The early-life environment is important in programming brain development, and metabolic disruptions at this time can have long-lasting effects. Previously, we have shown that rats overfed for the first 3 weeks of their neonatal life maintain obesity into adulthood. Neonatal overfeeding also leads to primed hypothalamic and hippocampal microglia that are hyper-responsive to an immune challenge in adulthood. However, whether this microglial priming contributes to the obese phenotype and whether it is possible to reverse either the obesity or the microglial priming are not clear. In the present study, we hypothesised that an intervention with minocycline during the juvenile period (postnatal day 21-42) would normalise both the microglial priming and obesity. To induce obesity in neonatal Wistar rats, we manipulated the litter sizes in which they were suckled, yielding litters of 12 (control-fed) or four (neonatally overfed). After weaning, we administered minocycline i.p. every second day for a 3-week period and examined body composition and microglial profiles 24 hours following an immune challenge with lipopolysaccharide. As demonstrated previously, neonatal overfeeding resulted in prolonged weight gain. However, minocycline failed to reverse this effect. Minocycline did reverse microglial priming in feeding-related regions of the hypothalamus, with minimal effects on pro-inflammatory cytokines and on microglial number and morphology in the hippocampus. Thus, the programming effect of neonatal overfeeding on microglial priming can be ameliorated by minocycline later in life. However, the persistent obesity seen after neonatal overfeeding is likely not driven by changes in hypothalamic inflammation and microglial activity.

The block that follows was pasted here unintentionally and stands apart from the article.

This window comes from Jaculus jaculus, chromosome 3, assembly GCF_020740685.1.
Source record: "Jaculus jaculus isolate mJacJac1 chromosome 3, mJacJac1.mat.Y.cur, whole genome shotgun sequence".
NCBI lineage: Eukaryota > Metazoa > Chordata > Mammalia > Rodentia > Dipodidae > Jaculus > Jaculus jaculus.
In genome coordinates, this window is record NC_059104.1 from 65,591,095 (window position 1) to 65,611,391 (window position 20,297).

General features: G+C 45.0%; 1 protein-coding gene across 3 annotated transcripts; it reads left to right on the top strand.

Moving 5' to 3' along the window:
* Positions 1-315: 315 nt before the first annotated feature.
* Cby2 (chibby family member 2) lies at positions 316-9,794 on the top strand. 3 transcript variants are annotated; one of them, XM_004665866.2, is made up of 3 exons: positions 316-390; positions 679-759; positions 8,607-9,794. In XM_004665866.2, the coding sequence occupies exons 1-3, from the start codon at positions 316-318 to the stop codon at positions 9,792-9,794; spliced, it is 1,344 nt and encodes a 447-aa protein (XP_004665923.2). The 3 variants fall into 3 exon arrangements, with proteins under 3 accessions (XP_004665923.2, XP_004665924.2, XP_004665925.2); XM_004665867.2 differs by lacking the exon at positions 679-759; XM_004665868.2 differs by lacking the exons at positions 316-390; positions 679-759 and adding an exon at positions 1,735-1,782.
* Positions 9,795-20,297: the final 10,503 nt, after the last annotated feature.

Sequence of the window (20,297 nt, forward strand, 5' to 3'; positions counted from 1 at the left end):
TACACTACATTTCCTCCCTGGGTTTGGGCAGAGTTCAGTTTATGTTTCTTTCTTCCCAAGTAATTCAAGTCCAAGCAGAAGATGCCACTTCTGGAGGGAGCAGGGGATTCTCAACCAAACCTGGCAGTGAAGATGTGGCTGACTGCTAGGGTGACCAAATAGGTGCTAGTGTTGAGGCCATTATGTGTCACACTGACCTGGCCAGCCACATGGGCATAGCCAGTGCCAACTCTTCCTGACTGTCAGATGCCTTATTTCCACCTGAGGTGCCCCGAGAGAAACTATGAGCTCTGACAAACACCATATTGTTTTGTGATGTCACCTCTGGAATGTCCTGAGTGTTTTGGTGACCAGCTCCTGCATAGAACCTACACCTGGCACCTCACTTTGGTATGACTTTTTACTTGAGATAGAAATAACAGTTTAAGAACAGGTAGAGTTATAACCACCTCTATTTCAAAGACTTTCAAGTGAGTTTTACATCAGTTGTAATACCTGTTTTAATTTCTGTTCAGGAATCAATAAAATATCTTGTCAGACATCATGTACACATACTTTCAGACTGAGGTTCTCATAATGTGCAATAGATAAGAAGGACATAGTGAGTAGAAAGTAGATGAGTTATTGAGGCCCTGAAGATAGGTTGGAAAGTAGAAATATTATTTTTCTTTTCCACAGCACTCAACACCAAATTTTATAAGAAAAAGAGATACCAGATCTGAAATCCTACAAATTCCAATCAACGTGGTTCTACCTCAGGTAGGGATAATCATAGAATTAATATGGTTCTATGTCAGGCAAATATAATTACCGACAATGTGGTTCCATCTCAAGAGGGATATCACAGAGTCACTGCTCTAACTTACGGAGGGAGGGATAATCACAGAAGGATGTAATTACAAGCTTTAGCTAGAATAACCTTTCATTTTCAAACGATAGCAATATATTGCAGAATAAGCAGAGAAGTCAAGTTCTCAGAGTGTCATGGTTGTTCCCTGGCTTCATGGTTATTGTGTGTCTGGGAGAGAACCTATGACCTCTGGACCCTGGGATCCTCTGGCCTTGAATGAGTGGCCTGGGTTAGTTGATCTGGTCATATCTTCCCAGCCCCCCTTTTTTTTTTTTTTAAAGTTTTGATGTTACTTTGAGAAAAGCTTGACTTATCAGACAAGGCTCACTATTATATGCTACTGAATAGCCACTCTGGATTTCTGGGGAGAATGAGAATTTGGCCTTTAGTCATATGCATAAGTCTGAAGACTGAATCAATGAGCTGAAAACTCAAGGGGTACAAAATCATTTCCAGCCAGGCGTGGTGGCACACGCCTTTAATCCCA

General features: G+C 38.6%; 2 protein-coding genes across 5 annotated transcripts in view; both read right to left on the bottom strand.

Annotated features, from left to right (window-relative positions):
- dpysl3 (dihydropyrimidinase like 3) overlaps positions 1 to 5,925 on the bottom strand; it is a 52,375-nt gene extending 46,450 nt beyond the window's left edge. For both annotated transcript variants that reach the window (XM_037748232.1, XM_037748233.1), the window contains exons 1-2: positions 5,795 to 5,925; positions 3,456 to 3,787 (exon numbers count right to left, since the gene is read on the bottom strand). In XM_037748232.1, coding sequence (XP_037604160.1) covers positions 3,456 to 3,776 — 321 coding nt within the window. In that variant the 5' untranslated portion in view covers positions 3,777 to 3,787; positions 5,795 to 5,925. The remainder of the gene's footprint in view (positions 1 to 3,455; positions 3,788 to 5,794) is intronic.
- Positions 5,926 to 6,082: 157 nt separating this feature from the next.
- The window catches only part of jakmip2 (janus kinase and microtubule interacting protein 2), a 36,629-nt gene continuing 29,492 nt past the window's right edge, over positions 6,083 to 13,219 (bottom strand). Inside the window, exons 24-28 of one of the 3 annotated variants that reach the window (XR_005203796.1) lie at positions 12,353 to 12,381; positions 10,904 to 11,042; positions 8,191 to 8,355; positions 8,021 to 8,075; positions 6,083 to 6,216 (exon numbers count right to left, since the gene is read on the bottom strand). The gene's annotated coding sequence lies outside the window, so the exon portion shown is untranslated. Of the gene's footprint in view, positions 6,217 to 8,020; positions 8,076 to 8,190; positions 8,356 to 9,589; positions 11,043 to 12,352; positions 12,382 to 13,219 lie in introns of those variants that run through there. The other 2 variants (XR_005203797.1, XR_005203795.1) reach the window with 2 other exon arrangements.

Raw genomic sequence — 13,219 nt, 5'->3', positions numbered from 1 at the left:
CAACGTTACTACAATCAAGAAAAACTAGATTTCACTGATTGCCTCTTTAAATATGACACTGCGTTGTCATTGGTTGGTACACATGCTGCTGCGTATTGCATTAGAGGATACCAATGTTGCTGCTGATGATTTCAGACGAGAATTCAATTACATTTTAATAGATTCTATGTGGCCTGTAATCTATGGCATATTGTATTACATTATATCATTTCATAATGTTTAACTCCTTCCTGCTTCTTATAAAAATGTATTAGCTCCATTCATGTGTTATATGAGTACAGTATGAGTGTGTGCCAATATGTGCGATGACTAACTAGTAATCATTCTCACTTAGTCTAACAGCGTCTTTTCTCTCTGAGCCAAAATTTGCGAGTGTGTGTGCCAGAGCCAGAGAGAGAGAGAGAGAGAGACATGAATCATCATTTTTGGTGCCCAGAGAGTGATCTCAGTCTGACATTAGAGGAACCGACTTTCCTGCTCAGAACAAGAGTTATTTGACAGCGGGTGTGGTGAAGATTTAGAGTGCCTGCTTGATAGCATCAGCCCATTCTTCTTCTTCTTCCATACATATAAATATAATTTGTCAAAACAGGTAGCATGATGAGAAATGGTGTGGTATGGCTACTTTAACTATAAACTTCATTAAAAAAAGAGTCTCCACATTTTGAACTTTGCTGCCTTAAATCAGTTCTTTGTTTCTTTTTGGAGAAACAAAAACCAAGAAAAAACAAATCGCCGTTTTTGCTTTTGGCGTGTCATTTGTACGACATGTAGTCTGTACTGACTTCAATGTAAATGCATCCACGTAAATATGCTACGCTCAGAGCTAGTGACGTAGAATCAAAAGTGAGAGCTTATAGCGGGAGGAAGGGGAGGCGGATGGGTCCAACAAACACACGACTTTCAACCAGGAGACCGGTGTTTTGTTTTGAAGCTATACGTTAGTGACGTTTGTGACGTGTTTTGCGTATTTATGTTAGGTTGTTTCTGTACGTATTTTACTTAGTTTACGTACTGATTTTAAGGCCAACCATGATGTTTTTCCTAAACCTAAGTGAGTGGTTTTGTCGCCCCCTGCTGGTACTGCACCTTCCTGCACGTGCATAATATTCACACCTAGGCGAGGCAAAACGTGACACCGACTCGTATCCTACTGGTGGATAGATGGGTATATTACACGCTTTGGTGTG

Keywords: hippocampus; hypothalamus; microglia; neonate; obesity.
© 2019 British Society for Neuroendocrinology.